Friday, July 24, 2015

Nice Night On The Deck!

Just a little stitchin' going on out on the deck tonight! I'm about done with the Wool Applique on these blocks and it will be time to put this baby together very soon. It will be fun to see how it will look! Working with my favorite wools and reproduction cottons layered and stitched with a blanket stitch. Yum yummy!

I'm using a stitching technique that's new for me. I'm not really sure I've seen it done before by anyone else, but I'm liking it for this type of sewing. The seam allowance is on the wide side of 1/4" and I'm doing needle turn Applique, but with a big blanket stitch. First I've drawn the shape onto the front side of the cotton fabric with a chalk pencil.

Then I'm turning the seam under with the needle as if I were going to do needleturn Applique. I'm only worried about turning that white line under as far as my next stitch for now.

And then I'm taking the next stitch right at the point I'm holding with my fingernail. Easy peasy! Gives a rustic look to the cotton Applique. The wool is sewn with the same blanket stitches but of course no seam is turned under. This is what I refer to as layered wool and cotton Applique.

We have great temps tonight before the next heatwave hits tomorrow. Hubs and I are enjoying the breeze and mild temps tonight! Some of you may have met Jeff at a show here and there. He's a good helper for me when I'm working at shows!

Have a great weekend and Take care,

Missie

PS...there's a great floss giveaway going on at Victorian Motto Sampler Shoppe if you want to enter!

 

Friday, July 17, 2015

How To Cut Fabric For Hexies...FAST!

When I'm teaching and vending and showing my Method for Basting English Paper Piecing with Starch, often I get the question about how I cut the Fabric Hexies. I have told you in the past about the Hexie Punches which I sell on my website and I show how to cut the Paper Shapes when I do the demo in shows. When I build the kits for the Hexie Mug Rug Pattern, I use the Sizzix Die Cutter so you have nice neat fabric hexies to give my method a try. But when I'm making a few hexies here and there, many times I cut them by hand with scissors.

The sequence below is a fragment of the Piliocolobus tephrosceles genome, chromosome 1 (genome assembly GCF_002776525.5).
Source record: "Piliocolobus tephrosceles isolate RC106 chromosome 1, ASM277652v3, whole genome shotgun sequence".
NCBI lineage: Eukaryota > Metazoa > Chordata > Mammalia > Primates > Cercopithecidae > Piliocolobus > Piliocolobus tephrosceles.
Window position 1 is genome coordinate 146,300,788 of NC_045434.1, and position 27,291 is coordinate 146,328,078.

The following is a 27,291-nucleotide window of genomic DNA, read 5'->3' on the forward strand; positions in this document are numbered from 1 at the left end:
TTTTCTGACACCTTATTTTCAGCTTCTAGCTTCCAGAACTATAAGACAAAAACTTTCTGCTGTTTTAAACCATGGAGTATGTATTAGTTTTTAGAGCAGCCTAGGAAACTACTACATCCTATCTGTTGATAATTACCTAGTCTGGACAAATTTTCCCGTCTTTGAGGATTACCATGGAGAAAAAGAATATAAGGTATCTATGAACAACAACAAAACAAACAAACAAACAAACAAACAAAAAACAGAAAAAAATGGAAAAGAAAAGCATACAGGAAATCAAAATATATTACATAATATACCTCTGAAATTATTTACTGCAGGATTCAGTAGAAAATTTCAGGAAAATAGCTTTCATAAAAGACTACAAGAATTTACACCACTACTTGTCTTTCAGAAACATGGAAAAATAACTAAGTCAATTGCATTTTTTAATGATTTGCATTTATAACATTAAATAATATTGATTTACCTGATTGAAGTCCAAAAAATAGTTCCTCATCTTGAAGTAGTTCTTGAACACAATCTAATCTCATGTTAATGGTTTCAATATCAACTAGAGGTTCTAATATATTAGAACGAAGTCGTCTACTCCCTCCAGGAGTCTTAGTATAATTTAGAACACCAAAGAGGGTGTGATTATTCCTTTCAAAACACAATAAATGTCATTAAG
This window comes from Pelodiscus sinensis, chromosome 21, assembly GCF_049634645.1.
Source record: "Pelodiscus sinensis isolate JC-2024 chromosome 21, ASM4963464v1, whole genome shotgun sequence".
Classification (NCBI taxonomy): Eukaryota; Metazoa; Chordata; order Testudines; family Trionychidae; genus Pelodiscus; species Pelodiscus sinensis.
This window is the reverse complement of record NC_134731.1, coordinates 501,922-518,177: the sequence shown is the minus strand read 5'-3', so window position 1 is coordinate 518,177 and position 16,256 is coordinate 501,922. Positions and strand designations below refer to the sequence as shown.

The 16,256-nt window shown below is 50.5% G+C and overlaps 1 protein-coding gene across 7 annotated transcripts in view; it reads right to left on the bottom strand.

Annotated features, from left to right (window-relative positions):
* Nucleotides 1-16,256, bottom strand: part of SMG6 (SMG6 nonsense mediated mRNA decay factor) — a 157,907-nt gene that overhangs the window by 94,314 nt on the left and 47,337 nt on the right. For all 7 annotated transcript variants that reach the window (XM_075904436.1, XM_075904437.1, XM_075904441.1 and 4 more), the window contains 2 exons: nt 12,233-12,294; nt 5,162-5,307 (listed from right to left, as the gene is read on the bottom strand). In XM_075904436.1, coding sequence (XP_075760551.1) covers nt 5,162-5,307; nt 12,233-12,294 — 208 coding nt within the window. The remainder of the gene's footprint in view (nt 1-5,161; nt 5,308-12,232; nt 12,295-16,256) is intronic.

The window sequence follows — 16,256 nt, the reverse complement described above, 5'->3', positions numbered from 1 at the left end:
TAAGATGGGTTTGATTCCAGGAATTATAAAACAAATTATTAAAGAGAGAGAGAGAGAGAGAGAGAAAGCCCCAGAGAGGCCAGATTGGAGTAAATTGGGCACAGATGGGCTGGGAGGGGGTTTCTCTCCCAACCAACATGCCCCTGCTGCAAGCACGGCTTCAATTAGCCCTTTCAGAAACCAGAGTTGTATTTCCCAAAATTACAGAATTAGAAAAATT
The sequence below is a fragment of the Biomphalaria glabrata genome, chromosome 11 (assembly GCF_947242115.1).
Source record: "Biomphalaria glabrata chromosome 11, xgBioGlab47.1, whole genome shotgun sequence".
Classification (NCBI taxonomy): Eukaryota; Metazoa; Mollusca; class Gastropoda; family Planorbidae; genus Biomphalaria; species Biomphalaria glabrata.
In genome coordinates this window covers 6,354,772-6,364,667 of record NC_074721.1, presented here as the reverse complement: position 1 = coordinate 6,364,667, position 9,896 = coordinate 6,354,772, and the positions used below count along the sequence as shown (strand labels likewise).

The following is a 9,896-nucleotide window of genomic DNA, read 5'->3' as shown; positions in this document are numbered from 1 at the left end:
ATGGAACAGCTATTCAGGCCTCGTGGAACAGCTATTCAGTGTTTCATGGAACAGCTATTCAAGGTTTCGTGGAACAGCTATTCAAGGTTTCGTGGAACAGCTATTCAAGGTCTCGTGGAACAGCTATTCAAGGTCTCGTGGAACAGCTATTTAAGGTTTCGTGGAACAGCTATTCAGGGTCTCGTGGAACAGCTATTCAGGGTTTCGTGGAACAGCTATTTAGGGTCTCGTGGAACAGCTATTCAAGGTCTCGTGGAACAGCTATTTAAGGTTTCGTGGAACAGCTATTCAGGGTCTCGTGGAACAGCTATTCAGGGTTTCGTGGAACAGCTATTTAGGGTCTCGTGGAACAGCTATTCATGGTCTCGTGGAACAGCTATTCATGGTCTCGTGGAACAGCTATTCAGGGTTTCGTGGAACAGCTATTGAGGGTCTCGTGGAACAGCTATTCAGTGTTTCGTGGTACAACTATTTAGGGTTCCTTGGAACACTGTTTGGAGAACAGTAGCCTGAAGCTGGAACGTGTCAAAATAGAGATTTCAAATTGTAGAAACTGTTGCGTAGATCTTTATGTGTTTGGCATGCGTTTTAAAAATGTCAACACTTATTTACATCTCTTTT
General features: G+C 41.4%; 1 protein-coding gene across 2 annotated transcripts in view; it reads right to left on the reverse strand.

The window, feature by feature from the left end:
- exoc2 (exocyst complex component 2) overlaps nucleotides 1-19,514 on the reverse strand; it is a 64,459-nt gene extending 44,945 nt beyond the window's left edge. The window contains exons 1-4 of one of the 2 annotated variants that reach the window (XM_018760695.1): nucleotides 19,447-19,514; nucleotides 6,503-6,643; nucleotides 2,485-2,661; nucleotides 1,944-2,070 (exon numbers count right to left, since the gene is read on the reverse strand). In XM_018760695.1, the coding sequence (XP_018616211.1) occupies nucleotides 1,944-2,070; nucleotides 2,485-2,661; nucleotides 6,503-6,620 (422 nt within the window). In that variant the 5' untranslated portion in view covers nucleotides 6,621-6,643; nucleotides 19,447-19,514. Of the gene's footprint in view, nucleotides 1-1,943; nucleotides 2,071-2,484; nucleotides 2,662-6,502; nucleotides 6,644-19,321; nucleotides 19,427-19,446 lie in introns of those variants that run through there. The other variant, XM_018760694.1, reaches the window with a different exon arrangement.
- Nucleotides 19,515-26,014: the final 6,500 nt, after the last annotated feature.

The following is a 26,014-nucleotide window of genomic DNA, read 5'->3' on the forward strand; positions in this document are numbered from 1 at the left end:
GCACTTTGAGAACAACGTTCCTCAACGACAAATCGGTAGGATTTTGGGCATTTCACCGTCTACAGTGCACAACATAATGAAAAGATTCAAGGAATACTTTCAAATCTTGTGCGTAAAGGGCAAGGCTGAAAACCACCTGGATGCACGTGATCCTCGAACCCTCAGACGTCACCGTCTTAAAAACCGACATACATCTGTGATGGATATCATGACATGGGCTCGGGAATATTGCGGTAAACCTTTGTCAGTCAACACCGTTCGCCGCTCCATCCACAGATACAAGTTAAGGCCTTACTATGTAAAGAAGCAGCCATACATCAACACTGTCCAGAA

I have nice sharp Kai scissors that have a 4" blade and they are SUPER great for cutting about 8-10 layers of cotton at a time! (I've got a few in stock if anyone wants them. They are $16... Just send me an email or leave a comment and I can get them to you.) in the picture above, I'm cutting a strip of fabric 1/2" wider than my Hexie shape. I cut all 10 layers at a time.

 

From that strip I cut off a square, again leaving 1/4" on each side of the Hexie shape. I hold the stack with my first two fingers and don't let it go so they don't get displaced. This way they stay stacked up nice and neat.

Then I cut off the corners at the top and bottom of the square you see here, leaving 1/4" seam allowance outside the paper. (I like a scant 1/4" seam) Continue cutting until all sides are trimmed.

Until you have a complete Hexie cut out of the stack of fabrics.

From the strip of fabrics that were about 8" inches long I got 30 hexies in less than a minute!

Lots of ladies tell me they can't imagine cutting all those hexies they see in my quilts out of fabric. I compare this to any other quilt! We have to cut the pieces in order to make a quilt, right?! This doesn't take long and for me it's much quicker than rotary cutting or preparing an Applique piece for sewing. You can cut them very relaxed and they don't have to be perfect because they are used for English Paper Piecing so the prefect shape is formed by the paper!

I hope you see how quick and fun this can be!